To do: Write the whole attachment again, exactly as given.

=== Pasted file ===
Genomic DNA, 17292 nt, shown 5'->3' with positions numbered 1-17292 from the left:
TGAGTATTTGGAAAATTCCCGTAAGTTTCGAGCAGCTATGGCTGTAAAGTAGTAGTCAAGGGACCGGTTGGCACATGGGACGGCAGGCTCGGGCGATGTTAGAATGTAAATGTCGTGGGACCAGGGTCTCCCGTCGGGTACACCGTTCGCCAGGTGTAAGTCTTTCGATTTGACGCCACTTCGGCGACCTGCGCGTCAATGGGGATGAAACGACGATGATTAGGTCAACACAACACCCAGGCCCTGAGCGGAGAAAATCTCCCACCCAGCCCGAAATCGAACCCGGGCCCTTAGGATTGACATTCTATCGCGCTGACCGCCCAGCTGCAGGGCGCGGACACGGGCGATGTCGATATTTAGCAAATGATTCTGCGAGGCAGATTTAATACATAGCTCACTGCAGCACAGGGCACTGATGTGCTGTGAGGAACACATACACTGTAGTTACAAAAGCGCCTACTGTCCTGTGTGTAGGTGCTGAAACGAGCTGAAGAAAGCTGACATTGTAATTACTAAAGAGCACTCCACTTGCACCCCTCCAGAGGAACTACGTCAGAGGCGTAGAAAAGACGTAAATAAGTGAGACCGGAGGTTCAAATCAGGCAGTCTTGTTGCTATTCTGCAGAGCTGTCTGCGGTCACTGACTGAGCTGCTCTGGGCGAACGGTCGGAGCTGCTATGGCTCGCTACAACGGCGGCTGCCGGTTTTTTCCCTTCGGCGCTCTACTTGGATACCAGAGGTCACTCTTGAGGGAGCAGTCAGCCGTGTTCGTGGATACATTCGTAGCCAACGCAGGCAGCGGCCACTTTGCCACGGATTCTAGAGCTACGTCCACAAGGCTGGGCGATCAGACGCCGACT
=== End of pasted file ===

Genomic DNA, 17292 nt, shown 5'->3' with positions numbered 1-17292 from the left:
TGAGTATTTGGAAAATTCCCGTAAGTTTCGAGCAGCTATGGCTGTAAAGTAGTAGTCAAGGGACCGGTTGGCACATGGGACGGCAGGCTCGGGCGATGTTAGAATGTAAATGTCGTGGGACCAGGGTCTCCCGTCGGGTACACCGTTCGCCAGGTGTAAGTCTTTCGATTTGACGCCACTTCGGCGACCTGCGCGTCAATGGGGATGAAACGACGATGATTAGGTCAACACAACACCCAGGCCCTGAGCGGAGAAAATCTCCCACCCAGCCCGAAATCGAACCCGGGCCCTTAGGATTGACATTCTATCGCGCTGACCGCCCAGCTGCAGGGCGCGGACACGGGCGATGTCGATATTTAGCAAATGATTCTGCGAGGCAGATTTAATACATAGCTCACTGCAGCACAGGGCACTGATGTGCTGTGAGGAACACATACACTGTAGTTACAAAAGCGCCTACTGTCCTGTGTGTAGGTGCTGAAACGAGCTGAAGAAAGCTGACATTGTAATTACTAAAGAGCACTCCACTTGCACCCCTCCAGAGGAACTACGTCAGAGGCGTAGAAAAGACGTAAATAAGTGAGACCGGAGGTTCAAATCAGGCAGTCTTGTTGCTATTCTGCAGAGCTGTCTGCGGTCACTGACTGAGCTGCTCTGGGCGAACGGTCGGAGCTGCTATGGCTCGCTACAACGGCGGCTGCCGGTTTTTTCCCTTCGGCGCTCTACTTGGATACCAGAGGTCACTCTTGAGGGAGCAGTCAGCCGTGTTCGTGGATACATTCGTAGCCAACGCAGGCAGCGGCCACTTTGCCACGGATTCTAGAGCTACGTCCACAAGGCTGGGCGATCAGACGCCGACT